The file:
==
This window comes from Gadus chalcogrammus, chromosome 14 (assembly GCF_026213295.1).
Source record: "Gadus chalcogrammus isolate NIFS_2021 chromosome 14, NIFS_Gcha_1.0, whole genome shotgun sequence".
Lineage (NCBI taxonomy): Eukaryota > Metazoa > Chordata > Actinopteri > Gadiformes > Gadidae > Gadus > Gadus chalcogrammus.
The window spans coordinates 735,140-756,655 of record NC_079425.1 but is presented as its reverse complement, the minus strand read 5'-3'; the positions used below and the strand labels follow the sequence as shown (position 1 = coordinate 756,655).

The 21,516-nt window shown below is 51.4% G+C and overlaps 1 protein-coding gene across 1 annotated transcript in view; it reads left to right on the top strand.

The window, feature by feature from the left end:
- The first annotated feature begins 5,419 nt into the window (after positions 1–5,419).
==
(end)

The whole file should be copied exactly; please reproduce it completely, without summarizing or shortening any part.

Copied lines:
This window comes from Gadus chalcogrammus, chromosome 14 (assembly GCF_026213295.1).
Source record: "Gadus chalcogrammus isolate NIFS_2021 chromosome 14, NIFS_Gcha_1.0, whole genome shotgun sequence".
Lineage (NCBI taxonomy): Eukaryota > Metazoa > Chordata > Actinopteri > Gadiformes > Gadidae > Gadus > Gadus chalcogrammus.
The window spans coordinates 735,140-756,655 of record NC_079425.1 but is presented as its reverse complement, the minus strand read 5'-3'; the positions used below and the strand labels follow the sequence as shown (position 1 = coordinate 756,655).

The 21,516-nt window shown below is 51.4% G+C and overlaps 1 protein-coding gene across 1 annotated transcript in view; it reads left to right on the top strand.

The window, feature by feature from the left end:
- The first annotated feature begins 5,419 nt into the window (after positions 1–5,419).